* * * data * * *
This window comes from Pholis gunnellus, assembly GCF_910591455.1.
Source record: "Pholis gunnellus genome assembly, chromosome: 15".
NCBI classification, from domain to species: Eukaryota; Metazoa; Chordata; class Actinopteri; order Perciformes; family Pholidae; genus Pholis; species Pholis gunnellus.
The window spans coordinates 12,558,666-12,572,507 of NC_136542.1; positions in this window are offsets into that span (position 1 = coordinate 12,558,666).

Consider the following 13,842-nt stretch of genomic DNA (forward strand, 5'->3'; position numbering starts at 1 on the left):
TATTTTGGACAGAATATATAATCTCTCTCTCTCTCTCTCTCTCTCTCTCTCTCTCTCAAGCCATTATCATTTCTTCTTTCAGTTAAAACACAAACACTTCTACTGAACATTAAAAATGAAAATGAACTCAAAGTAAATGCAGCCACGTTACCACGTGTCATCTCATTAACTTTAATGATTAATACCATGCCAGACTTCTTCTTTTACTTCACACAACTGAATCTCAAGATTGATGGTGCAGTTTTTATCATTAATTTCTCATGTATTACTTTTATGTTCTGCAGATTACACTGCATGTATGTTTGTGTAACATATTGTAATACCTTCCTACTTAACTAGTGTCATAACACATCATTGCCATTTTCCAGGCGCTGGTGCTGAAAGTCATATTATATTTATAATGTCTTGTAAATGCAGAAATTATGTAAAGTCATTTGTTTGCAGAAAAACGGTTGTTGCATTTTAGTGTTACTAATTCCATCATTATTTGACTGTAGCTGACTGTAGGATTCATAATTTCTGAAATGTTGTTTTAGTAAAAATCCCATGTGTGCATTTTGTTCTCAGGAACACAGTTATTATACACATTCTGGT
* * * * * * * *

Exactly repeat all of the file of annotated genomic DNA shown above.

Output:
This window comes from Pholis gunnellus, assembly GCF_910591455.1.
Source record: "Pholis gunnellus genome assembly, chromosome: 15".
NCBI classification, from domain to species: Eukaryota; Metazoa; Chordata; class Actinopteri; order Perciformes; family Pholidae; genus Pholis; species Pholis gunnellus.
The window spans coordinates 12,558,666-12,572,507 of NC_136542.1; positions in this window are offsets into that span (position 1 = coordinate 12,558,666).

Consider the following 13,842-nt stretch of genomic DNA (forward strand, 5'->3'; position numbering starts at 1 on the left):
TATTTTGGACAGAATATATAATCTCTCTCTCTCTCTCTCTCTCTCTCTCTCTCTCTCAAGCCATTATCATTTCTTCTTTCAGTTAAAACACAAACACTTCTACTGAACATTAAAAATGAAAATGAACTCAAAGTAAATGCAGCCACGTTACCACGTGTCATCTCATTAACTTTAATGATTAATACCATGCCAGACTTCTTCTTTTACTTCACACAACTGAATCTCAAGATTGATGGTGCAGTTTTTATCATTAATTTCTCATGTATTACTTTTATGTTCTGCAGATTACACTGCATGTATGTTTGTGTAACATATTGTAATACCTTCCTACTTAACTAGTGTCATAACACATCATTGCCATTTTCCAGGCGCTGGTGCTGAAAGTCATATTATATTTATAATGTCTTGTAAATGCAGAAATTATGTAAAGTCATTTGTTTGCAGAAAAACGGTTGTTGCATTTTAGTGTTACTAATTCCATCATTATTTGACTGTAGCTGACTGTAGGATTCATAATTTCTGAAATGTTGTTTTAGTAAAAATCCCATGTGTGCATTTTGTTCTCAGGAACACAGTTATTATACACATTCTGGT